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Professor David Wiggins, the Wykeham Professor of Logic, Emeritus, at Oxford University gave a fantastic talk yesterday at the Oxford Moral Philosophy Seminar on “The Solidarity at the Root of the Ethical.”

With his permission, a podcast of his talk can be found here:

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UPDATE: Here is a handout to go along with the talk.

An electronic version of the paper will be published as the Lindley Lecture and an abstract of the talk is as follows:

The paper first recapitulates certain points from Chapters Eight and Nine of Ethics: Twelve Lectures on the Philosophy of Morality (Penguin 2006), and then seeks to advance from there, presupposing the adverse critique these chapters offer of all known arguments for Consequentialism.

Like ‘altruism’ (a thing sometimes confused with the entirety of morality), benevolence or the concern for another, when it is practised unmixed and in the absence of all other concerns except means-ends “rationality”, is a highly dangerous virtue. Generalized in the pursuit of the greater good, unmixed benevolence all too easily finds itself constrained – in the words of Philippa Foot – to ‘sanction the automatic sacrifice of the one for the good of the many’.

What then can or ought to curb or direct benevolence? Scarcely sympathy, which is only the catalyst for benevolence and open to the same perversion of the originary source as is benevolence. Hardly fraternity either (or so the paper contends). Against benevolence and beyond benevolence, Philippa Foot herself appeals to ‘a kind of solidarity between human beings — as if there is some sense in which no-one is to come out against one of his fellow men’. In a refinement and further development of Foot’s proposal, but pressing into service (1) Simone Weil’s conception of human recognition of the human, (2) David Hume’s conception of ‘the party of humankind’, and (3) the resources of the Roman law relating to agreements in solido (agreements concerning liability in respect of the entirety of something), the paper seeks to show what explanatory power and precision will be added to the genealogy of morals by the acknowledgement of a primitive response of solidarity keyed to the human recognition of the human. In identifying the all-important negative thing that each and every one of us owes each and everyone else, namely the solidum that is presupposed to all ordinary interchange between human beings, such an acknowledgement places constraints upon the claims which may be entered on behalf of aggregative reasoning. It assists in the demarcation of the proper province and operation of Humean ‘humanity, benevolence, friendship, public spirit and other social virtues of that stamp’. It makes space for a category (passed over by Hume) of the forbidden and it grounds the defences of the solidum at the root of the ethical. In a further refinement of these ideas, the same acknowledgement explains the sacredness that Hume himself attaches to consent. It vindicates in neo-Humean terms the profound misgivings we are occasioned by the ordinary workings of consequentialist practical thinking, by its impoverished ideas of agency and responsibility, and by the actuality of the domestic policies and international development policies with which consequentialist thinking has been so closely associated.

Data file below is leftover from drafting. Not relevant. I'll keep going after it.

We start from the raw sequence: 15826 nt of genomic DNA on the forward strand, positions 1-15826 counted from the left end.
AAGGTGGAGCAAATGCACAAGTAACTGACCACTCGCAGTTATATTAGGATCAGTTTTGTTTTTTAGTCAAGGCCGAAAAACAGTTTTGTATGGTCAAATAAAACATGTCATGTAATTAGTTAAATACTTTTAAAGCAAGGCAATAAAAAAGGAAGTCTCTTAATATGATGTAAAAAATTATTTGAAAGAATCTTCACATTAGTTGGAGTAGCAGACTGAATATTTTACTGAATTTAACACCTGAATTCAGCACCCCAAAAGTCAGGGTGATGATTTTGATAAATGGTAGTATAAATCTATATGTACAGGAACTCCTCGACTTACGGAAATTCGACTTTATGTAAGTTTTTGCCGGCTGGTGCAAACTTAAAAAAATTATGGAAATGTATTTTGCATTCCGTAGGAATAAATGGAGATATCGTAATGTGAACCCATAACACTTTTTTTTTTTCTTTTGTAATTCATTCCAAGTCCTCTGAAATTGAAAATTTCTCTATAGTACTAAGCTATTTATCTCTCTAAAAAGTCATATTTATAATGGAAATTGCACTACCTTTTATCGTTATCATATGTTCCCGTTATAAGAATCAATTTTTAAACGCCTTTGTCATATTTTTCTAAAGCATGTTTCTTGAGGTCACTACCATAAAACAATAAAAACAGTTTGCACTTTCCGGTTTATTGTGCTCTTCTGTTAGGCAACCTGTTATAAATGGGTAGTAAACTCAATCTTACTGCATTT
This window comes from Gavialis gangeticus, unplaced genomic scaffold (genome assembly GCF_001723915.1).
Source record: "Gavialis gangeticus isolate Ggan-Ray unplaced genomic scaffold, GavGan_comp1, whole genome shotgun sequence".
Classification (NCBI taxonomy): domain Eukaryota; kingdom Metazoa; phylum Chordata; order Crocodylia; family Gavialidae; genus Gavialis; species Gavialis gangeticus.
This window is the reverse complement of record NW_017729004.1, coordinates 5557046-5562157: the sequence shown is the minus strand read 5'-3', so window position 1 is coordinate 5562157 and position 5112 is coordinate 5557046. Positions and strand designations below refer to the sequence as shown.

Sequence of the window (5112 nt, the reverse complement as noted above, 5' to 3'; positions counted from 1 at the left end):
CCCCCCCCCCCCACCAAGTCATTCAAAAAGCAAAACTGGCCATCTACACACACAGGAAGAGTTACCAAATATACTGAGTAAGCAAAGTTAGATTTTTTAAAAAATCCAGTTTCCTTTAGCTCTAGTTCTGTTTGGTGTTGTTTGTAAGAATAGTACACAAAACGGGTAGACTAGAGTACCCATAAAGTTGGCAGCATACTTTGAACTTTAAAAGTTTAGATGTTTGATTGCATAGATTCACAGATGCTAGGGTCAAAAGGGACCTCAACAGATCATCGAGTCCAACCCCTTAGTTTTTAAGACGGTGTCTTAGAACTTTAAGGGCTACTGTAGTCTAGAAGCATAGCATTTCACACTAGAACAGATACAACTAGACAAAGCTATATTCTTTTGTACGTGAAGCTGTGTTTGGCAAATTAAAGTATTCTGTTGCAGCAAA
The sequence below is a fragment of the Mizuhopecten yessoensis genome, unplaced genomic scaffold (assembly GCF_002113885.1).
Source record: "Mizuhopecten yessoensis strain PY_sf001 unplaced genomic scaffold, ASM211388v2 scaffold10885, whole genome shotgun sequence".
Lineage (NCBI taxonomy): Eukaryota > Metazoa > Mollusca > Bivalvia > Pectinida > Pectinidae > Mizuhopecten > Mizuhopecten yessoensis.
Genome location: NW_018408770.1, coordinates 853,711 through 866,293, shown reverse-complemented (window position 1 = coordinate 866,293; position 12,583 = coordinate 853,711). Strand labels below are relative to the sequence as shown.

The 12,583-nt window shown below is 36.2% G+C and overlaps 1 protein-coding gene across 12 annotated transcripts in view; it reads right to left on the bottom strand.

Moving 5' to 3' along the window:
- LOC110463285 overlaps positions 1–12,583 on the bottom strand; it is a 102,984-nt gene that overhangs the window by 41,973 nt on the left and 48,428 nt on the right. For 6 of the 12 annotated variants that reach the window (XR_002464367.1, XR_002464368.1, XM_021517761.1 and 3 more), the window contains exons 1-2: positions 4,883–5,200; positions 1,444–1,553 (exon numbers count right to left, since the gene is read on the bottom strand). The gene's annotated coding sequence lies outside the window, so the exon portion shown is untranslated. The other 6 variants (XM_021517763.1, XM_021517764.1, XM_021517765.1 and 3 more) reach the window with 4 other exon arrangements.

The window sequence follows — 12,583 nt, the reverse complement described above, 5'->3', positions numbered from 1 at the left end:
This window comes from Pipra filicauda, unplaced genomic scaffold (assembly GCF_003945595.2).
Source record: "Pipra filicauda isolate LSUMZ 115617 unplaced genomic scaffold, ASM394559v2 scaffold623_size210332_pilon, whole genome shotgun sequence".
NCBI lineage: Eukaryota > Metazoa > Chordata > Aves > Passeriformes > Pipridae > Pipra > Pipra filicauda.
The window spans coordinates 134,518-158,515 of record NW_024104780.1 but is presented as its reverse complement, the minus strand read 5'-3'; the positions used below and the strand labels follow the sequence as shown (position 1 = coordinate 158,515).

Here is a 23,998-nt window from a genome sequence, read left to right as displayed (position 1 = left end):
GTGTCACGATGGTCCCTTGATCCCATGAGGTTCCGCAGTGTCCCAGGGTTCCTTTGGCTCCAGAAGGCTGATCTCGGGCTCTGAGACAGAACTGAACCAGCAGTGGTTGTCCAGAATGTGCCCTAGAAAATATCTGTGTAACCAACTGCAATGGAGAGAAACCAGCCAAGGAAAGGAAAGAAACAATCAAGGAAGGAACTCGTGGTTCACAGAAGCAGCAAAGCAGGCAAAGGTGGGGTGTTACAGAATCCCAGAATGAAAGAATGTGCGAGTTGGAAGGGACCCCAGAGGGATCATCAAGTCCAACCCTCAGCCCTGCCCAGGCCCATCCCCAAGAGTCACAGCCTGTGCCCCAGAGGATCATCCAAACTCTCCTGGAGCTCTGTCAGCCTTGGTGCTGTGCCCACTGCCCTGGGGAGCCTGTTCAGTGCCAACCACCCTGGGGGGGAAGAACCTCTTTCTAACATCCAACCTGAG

“Always there will be winners and losers”, the saying goes. But let us distinguish here between a truism and a shameless disavowal of responsibility for acts or policies which, in assailing the solidum, menace the inmost core of morality. The paper distinguishes sharply between the exceptionless and universal demands of solidarity which arise from that core and all other however persuasive demands. Finally, echoing Nietzsche’s commentary upon the mentality of globalism yet respecting the claims of true internationalism, the paper seeks to restore the claims of the local and the personal.

Do feel free to discuss the talk here.


Comments

  1. 1. Posted by S. Matthew Liao | October 30, 2008 5:52 pm

    My take on Professor Wiggins’s talk is that he is giving a Humean account of human moral status based on the idea of solidarity. I think that this approach is very original and interesting for at least two reasons. First, typically those who might approach the issue of human moral status from a Humean perspective tend to approach it from the Humean/Benthamite notion of beneficence/interest (e.g. Feinberg and Singer). Among other things, such a beneficence/interest account may not give equal moral status to all human beings, in particular, those human beings without interests. Wiggins’s solidarity account need not have this implication. Secondly, if viable, Wiggins’s Humean account would provide an alternative to a Kantian view of moral status, according to which human moral status is based on some kind of rationality or on some related concept such as moral agency (See, e.g., Scanlon, Rawls; I also have a paper forthcoming in the Journal of Moral Philososophy that takes this approach).

    Two worries about Wiggins’s account. One is that it seems to face the charge of speciesism. Someone like Singer might argue that the solidarity that we feel towards fellow human beings is not rational and is just a prejudice like racism or sexism. Wiggins could however bite the bullet and follow Bernard Williams on this and argue that partiality towards human beings is a rational response and not analogous to racism or sexism. See Williams, B. “The Human Prejudice.” In Philosophy as a Humanistic Discipline, edited by A. W. Moore, 135-54. Princeton: Princeton University Press, 2008.

    A second worry is that Wiggins’s Humean account might not accord beings who have rational capacity but who are not humans (e.g. intelligent aliens or super A.I.) the same moral status as human beings, since we might not feel solidarity towards these rational non-human beings. A Kantian account would be able to explain why we should accord these beings the same moral status as human beings even if we don’t feel solidarity towards them.